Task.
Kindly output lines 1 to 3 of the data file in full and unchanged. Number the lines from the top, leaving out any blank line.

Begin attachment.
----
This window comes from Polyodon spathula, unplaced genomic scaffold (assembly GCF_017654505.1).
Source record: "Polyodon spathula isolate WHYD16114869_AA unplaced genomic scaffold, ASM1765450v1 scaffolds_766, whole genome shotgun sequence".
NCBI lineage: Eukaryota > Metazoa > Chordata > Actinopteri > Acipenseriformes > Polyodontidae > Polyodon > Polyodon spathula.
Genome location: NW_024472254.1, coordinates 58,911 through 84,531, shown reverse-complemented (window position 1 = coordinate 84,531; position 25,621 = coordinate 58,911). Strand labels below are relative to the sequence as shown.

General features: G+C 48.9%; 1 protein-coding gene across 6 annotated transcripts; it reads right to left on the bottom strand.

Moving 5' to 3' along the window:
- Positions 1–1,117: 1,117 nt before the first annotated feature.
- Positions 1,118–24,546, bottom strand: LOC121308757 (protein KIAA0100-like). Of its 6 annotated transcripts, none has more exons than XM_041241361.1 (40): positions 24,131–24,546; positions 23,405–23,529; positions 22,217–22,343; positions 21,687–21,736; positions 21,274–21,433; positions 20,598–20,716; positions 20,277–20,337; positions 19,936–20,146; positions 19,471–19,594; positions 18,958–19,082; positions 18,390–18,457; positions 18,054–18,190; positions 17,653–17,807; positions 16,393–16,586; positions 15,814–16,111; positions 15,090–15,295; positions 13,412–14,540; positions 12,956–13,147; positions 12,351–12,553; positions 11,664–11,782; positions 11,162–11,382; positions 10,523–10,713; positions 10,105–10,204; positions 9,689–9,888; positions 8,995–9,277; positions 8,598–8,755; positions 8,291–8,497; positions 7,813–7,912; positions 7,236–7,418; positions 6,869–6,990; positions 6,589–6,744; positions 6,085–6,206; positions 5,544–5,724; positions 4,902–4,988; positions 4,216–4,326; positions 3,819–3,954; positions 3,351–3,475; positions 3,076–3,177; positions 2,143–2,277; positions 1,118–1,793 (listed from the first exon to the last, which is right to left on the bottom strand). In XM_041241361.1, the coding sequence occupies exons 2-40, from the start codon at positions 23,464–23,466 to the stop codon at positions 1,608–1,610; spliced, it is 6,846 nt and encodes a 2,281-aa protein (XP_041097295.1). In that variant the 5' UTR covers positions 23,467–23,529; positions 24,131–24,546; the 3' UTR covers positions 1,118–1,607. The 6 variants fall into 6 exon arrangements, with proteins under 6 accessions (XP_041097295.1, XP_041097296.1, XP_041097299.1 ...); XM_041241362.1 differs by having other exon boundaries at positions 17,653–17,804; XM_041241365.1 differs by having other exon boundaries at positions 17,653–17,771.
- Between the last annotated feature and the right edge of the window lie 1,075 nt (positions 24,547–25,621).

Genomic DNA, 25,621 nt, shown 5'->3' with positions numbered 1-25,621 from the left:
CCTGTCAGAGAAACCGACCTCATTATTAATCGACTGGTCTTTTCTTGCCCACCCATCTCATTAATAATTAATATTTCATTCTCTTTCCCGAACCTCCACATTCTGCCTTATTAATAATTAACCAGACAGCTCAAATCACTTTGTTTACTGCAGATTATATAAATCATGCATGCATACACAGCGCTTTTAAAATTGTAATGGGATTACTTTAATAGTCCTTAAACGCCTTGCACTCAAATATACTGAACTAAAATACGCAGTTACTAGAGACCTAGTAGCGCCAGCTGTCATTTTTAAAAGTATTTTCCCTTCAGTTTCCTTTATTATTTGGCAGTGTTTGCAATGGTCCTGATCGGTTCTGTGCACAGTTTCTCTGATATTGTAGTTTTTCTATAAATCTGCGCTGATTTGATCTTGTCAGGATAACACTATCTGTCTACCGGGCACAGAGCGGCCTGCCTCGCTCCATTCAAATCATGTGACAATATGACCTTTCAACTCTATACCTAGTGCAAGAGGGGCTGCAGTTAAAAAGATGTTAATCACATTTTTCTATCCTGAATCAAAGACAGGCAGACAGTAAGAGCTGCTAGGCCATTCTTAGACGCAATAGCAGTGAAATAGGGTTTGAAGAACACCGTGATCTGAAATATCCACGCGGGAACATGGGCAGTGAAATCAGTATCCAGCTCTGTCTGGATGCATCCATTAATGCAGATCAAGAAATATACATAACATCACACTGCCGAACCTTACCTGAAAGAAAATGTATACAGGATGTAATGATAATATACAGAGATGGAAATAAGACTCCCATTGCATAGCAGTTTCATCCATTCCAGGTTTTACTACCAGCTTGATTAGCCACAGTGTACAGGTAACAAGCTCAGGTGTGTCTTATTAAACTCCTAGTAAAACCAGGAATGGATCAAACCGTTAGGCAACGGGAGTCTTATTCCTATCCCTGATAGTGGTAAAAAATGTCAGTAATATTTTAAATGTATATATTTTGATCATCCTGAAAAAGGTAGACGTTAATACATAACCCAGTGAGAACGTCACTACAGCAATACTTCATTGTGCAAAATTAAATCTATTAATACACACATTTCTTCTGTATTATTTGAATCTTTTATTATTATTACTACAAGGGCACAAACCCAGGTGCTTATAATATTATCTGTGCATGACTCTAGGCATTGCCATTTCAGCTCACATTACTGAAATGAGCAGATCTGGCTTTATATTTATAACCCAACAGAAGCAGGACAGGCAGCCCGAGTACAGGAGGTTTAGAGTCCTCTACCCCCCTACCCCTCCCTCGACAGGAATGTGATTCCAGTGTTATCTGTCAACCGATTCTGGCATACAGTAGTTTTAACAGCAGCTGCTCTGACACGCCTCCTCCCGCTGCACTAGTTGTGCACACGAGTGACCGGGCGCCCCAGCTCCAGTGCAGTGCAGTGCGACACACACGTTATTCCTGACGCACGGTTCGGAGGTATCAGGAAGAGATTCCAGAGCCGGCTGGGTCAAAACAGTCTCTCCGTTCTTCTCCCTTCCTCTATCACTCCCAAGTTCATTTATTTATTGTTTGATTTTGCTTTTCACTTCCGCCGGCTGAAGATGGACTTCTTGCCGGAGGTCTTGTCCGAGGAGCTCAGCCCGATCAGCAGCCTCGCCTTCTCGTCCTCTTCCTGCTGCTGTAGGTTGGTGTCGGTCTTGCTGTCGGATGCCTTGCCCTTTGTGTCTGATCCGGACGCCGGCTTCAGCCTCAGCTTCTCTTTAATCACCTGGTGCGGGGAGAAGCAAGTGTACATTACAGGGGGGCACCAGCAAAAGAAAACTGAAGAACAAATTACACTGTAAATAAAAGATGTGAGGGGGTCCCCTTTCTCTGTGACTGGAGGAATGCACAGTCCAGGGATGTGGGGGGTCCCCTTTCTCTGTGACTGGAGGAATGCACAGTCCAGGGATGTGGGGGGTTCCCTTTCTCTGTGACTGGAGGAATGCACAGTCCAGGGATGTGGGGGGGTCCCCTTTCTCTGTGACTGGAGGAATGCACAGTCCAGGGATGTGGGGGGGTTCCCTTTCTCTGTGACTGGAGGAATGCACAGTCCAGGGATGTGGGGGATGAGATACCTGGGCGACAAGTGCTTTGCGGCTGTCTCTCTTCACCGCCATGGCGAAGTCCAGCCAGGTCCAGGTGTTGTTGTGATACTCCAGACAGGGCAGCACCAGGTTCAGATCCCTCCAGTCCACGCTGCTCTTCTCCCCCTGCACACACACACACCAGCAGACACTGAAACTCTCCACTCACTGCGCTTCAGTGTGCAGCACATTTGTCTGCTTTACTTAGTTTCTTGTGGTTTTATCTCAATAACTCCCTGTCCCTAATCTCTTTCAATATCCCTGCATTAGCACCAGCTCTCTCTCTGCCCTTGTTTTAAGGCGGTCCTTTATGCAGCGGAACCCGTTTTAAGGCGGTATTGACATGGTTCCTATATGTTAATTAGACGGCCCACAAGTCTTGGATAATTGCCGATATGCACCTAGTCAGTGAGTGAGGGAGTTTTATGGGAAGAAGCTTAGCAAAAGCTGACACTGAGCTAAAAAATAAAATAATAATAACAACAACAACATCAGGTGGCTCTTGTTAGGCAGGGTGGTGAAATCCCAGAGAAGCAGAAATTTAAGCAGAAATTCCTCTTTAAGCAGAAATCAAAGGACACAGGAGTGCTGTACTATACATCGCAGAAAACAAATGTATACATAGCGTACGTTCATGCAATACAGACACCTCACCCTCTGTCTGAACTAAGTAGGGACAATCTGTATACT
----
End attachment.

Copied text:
This window comes from Polyodon spathula, unplaced genomic scaffold (assembly GCF_017654505.1).
Source record: "Polyodon spathula isolate WHYD16114869_AA unplaced genomic scaffold, ASM1765450v1 scaffolds_766, whole genome shotgun sequence".
NCBI lineage: Eukaryota > Metazoa > Chordata > Actinopteri > Acipenseriformes > Polyodontidae > Polyodon > Polyodon spathula.